Mandal 2.0 Has the Same Objective – Divide and Rule: Sujatha Gidla
With  incidents of violence against Dalits on the rise, the Mandal 2.0 (Backward Class Panel) will entrench caste further in the Indian society, says author Sujatha Gidla.
With incidents of violence against Dalits on the rise, the Mandal 2.0 (Backward Class Panel) will entrench caste further in the Indian society, says author Sujatha Gidla.(Photo: Erum Gour/The Quint)

Mandal 2.0 Has the Same Objective – Divide and Rule: Sujatha Gidla

In an email interview with The Quint, Sujatha Gidla, author of the book, ‘Ants Among Elephants’ , talks about how reservations will further entrench the caste system in Indian society. Gidla also opened up about her interaction with "casteist" Indians in the US and why caste cannot be reduced to class-based divisions alone.

Your book includes a poignant and personal account of the discrimination that your family has had to face in Andhra Pradesh. For instance, your grandfather, Prasanna Rao was forced to live in seclusion despite being appointed a teacher in a village dominated by the Reddys – Is social integration of Dalits a distant dream in India? Are these caste-based fault lines exacerbated with incidents like the suicide of research scholar Rohith Vemula or that of Dalit men being flogged in Una, Gujarat?

My grandfather was educated by Christian missionaries and trained as a teacher. Due to the scarcity of good teachers at the time, he was transferred to a Reddy village. Since the untouchable colony was far away from the school, and the Reddys wanted my grandfather to tutor their children after school, his family and other teachers, who were also untouchables, were allowed to settle inside the village. That said, they had to live in a certain area and were not allowed to fetch water from the pond meant for the Reddys.

The episode actually shows the liberal attitude of the Reddy villagers. What my family suffered is nothing compared to what a typical untouchable family goes through. My mother and uncle grew up and went to college in relatively better times for untouchables. Perhaps the best of times.

Recent history shows that untouchables are increasingly denied social mobility. Violence against them is intensifying. This makes one feel that a casteless society is a distant dream. But society does not always proceed in a linear fashion. Not only the rate of change, but its very direction can change.

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Our hope lies, above all, in the fact that not merely the untouchables but the great mass of Indians do not benefit from the caste system either (whether they realise it or not). The problem is that India is not ruled in the interests of this majority.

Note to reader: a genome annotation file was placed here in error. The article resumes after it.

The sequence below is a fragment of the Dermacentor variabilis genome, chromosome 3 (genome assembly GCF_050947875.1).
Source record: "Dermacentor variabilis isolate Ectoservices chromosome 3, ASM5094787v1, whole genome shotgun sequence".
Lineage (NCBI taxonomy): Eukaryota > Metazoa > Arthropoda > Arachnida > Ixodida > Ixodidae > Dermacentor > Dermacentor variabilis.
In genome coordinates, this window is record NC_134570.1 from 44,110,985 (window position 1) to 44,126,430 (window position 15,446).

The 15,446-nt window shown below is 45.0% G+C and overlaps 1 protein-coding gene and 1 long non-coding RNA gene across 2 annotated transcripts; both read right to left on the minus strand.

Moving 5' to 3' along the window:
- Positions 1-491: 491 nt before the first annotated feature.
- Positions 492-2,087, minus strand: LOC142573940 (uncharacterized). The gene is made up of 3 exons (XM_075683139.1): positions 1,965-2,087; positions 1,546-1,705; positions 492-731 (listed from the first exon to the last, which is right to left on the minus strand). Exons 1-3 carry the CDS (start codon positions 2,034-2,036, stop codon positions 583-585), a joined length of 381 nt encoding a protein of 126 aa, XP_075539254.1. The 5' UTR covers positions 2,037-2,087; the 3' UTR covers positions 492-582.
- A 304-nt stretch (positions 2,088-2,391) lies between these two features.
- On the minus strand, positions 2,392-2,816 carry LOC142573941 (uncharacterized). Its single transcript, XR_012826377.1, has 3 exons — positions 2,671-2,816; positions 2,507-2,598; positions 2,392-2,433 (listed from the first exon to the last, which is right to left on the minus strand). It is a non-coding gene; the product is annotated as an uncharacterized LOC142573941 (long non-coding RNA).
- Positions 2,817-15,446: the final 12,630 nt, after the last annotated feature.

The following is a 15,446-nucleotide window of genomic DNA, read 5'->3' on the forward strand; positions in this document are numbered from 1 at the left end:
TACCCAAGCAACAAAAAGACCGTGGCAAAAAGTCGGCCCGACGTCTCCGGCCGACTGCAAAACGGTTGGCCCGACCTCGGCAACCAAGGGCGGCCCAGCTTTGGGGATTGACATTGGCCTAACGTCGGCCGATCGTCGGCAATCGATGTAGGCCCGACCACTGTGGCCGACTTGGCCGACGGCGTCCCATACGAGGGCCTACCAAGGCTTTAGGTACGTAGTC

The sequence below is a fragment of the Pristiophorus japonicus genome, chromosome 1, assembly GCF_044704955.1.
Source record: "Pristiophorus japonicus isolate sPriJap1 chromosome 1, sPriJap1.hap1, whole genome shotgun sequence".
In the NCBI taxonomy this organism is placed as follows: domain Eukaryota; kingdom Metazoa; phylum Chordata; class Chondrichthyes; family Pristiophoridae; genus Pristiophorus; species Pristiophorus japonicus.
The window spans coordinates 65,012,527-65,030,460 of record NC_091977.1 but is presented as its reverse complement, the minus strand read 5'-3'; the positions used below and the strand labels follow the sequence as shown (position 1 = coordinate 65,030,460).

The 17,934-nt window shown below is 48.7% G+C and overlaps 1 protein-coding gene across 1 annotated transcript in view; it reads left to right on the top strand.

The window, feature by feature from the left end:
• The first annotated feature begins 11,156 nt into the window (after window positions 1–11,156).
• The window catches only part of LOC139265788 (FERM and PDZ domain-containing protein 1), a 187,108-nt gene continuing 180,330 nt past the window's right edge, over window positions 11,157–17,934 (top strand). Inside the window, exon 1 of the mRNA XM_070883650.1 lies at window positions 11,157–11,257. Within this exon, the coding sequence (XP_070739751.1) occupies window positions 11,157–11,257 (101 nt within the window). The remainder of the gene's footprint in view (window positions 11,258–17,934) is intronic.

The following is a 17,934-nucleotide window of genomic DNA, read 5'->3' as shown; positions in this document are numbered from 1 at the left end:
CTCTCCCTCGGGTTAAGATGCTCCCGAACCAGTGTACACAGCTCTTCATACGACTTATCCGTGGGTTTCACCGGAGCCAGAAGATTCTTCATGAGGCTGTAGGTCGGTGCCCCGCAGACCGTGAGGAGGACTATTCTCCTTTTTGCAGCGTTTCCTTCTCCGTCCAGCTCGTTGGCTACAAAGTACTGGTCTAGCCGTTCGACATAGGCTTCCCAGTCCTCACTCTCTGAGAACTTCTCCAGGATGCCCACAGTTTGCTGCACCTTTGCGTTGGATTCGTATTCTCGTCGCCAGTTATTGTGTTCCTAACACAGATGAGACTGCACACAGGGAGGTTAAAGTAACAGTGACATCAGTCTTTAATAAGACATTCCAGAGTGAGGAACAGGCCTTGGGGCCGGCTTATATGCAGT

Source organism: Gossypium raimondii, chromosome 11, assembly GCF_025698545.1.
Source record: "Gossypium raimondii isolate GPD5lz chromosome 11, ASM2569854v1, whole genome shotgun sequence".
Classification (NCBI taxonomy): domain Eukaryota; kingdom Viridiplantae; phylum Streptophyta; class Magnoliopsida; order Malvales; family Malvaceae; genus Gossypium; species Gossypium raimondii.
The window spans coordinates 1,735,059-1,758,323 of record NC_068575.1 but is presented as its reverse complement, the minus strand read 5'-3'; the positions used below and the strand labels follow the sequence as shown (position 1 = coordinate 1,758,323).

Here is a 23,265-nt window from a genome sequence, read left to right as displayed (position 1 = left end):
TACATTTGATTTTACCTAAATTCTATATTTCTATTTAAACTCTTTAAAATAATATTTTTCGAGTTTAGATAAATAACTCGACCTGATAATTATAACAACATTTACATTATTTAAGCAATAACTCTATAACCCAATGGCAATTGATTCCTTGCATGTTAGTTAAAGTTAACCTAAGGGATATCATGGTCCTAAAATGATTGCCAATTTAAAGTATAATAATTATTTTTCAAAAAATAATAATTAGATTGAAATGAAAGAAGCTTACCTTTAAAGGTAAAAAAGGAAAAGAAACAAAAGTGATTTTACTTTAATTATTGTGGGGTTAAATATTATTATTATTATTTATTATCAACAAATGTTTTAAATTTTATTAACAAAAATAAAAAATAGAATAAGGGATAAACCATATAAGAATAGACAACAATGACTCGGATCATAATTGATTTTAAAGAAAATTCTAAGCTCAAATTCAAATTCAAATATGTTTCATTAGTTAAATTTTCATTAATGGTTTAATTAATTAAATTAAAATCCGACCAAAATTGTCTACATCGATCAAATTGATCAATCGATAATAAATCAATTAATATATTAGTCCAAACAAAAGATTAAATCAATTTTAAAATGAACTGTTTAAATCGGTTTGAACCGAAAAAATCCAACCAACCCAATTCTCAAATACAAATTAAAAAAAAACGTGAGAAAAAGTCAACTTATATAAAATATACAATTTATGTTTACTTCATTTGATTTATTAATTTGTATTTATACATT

Also Read: Bhima Koregaon Caste Violence Shows NDA Government’s Desperation

By politicising words like “neech” ahead of the 2017 Gujarat Assembly elections, our political class seems to be thriving on a caste-based hierarchy, instead of making an effort to dismantle such a system. Have the mainstream political parties done more harm than good to the very cause of upliftment of Dalits?

The word “neech” means beneath. It could be understood as low-class or unsophisticated. It is not necessarily a caste slur. To me, it sounds more elitist than casteist. Of course, Mani Shankar Aiyar is a Brahmin. He should have been more careful. Maybe he did mean caste.

The Congress is no less casteist than the BJP. State-level Congress leaders are casteist, through and through. The Andhra Pradesh state Congress was originally a Brahmin party, and later became a Reddy party. In fact, there is no party in India that is not casteist, including the Communist parties.

Modi is crying foul that he was called “neech”, while his government is assaulting all sorts of “neech” classes, low-caste, Dalits, poor peasants, slum-dwellers. Everyone is suffering under GST, demonetisation and Aadhaar.

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Also Read: Mani Shankar Aiyar Blames His English Education for ‘Neech’ Remark

What has been your experience with fellow Indians in the US after you moved there; do they sound more egalitarian than their counterparts back home?

When I first arrived here, I stayed with Indians and associated with Indians. There were those who were overtly casteist, and others who were covertly casteist.

A few mistook me for a Kamma and treated me well enough until they found out the truth. A few months later, I made friends with some Americans during the anti-Iraq war demonstrations in New York and stopped interacting with Indians. It was my sister who experienced some horrible casteism at the hands of her residency colleagues.

Since publishing the book, I have met a number of younger Indians here who seem to be genuinely concerned about caste. I am happy to learn that such people exist.